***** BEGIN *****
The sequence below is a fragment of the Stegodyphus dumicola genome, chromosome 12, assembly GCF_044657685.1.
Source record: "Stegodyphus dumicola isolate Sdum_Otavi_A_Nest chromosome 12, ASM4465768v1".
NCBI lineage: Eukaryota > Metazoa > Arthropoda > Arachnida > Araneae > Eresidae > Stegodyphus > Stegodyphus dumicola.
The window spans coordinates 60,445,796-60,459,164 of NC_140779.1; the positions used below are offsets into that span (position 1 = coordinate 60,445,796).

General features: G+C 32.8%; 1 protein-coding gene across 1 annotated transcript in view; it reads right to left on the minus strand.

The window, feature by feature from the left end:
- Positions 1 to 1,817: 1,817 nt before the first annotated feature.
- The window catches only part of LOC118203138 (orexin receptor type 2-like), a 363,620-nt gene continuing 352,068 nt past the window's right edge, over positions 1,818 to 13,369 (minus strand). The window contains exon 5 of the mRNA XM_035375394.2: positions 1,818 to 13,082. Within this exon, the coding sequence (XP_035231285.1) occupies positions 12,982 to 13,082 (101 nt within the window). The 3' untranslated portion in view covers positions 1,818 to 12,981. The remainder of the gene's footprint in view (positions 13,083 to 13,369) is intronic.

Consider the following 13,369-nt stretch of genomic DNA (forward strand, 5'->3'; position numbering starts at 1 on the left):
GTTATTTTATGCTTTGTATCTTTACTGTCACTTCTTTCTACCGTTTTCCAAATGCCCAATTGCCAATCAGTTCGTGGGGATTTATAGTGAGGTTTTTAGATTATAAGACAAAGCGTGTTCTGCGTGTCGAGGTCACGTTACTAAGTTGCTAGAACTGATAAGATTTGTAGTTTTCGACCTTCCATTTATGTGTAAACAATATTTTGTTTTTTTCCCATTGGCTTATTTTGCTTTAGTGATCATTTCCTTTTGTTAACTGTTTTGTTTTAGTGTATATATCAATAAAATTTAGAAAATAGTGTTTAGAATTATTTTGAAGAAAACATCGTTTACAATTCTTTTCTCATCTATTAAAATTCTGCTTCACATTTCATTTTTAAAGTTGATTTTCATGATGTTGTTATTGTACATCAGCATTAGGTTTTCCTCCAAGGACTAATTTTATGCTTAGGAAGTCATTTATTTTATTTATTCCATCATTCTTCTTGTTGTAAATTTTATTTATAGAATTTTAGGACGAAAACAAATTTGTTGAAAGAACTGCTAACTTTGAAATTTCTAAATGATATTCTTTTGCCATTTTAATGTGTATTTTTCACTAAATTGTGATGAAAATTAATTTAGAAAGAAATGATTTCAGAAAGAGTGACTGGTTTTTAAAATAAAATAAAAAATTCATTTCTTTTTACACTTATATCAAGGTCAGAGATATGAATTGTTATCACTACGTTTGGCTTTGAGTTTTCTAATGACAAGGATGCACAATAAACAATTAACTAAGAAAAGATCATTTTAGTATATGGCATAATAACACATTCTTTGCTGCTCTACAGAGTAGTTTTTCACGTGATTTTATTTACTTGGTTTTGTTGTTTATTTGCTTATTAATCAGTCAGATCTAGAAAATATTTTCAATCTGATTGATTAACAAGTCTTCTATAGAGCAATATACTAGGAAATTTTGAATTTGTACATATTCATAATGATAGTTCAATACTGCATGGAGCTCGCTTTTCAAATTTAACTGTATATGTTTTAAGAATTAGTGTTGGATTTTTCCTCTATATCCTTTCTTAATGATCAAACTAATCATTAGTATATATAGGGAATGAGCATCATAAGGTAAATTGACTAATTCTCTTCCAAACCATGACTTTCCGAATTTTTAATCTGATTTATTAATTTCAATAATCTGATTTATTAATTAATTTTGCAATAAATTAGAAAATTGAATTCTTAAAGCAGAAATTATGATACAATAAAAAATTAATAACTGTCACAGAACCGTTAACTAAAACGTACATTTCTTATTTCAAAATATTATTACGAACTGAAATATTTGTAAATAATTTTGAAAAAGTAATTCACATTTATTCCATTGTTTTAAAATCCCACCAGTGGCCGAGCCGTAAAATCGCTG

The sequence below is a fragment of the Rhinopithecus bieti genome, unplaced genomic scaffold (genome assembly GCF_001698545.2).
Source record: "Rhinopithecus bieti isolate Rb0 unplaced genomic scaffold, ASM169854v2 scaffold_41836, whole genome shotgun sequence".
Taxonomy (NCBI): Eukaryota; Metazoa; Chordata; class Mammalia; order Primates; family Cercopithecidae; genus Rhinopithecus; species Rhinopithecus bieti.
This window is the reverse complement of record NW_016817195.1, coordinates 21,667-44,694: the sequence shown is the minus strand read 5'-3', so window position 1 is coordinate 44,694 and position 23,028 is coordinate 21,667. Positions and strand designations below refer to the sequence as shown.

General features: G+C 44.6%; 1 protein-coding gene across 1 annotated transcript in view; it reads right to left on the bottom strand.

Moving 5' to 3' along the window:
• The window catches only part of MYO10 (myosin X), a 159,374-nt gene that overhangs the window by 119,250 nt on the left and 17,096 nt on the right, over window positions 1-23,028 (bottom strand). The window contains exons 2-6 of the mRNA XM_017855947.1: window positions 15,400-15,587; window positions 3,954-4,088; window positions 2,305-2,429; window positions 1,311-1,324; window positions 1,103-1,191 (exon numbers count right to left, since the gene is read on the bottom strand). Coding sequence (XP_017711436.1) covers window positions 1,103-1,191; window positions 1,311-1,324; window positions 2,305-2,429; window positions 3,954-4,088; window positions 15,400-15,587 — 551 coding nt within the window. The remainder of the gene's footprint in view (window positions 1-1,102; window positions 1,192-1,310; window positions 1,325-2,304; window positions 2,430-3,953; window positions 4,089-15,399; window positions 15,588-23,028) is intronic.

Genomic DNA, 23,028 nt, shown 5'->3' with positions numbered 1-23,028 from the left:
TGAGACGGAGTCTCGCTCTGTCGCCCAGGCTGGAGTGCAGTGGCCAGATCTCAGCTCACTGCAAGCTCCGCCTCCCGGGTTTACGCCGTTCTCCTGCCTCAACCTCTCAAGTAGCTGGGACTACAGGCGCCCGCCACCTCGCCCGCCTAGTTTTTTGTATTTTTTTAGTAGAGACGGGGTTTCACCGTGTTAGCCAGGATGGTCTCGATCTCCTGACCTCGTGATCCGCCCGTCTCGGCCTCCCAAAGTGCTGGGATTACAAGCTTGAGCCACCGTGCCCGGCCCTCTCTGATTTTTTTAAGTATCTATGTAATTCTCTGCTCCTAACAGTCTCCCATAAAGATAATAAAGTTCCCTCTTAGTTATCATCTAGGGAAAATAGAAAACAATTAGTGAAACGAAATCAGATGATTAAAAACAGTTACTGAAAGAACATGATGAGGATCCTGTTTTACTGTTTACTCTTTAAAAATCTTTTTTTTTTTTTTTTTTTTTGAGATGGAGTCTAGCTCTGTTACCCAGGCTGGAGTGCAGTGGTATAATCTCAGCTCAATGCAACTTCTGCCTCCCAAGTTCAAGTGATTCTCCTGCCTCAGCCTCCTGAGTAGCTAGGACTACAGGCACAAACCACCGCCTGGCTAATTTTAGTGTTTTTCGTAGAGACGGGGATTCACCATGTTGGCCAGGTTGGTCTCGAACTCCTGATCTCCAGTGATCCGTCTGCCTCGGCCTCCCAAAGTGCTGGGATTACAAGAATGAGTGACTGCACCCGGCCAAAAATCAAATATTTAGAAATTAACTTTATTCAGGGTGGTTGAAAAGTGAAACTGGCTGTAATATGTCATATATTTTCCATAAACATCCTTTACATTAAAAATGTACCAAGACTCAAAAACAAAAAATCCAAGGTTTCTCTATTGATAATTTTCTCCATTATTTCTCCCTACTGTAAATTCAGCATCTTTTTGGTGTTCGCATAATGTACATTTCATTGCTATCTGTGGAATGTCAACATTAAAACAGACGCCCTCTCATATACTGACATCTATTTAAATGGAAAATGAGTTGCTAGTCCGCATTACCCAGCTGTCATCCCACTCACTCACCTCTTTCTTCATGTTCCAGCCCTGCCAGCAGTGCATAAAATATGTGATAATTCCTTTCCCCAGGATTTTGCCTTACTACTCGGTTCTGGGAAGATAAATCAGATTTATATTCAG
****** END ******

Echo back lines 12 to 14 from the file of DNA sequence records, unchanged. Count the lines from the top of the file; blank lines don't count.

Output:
Source record: "Rhinopithecus bieti isolate Rb0 unplaced genomic scaffold, ASM169854v2 scaffold_41836, whole genome shotgun sequence".
Taxonomy (NCBI): Eukaryota; Metazoa; Chordata; class Mammalia; order Primates; family Cercopithecidae; genus Rhinopithecus; species Rhinopithecus bieti.
This window is the reverse complement of record NW_016817195.1, coordinates 21,667-44,694: the sequence shown is the minus strand read 5'-3', so window position 1 is coordinate 44,694 and position 23,028 is coordinate 21,667. Positions and strand designations below refer to the sequence as shown.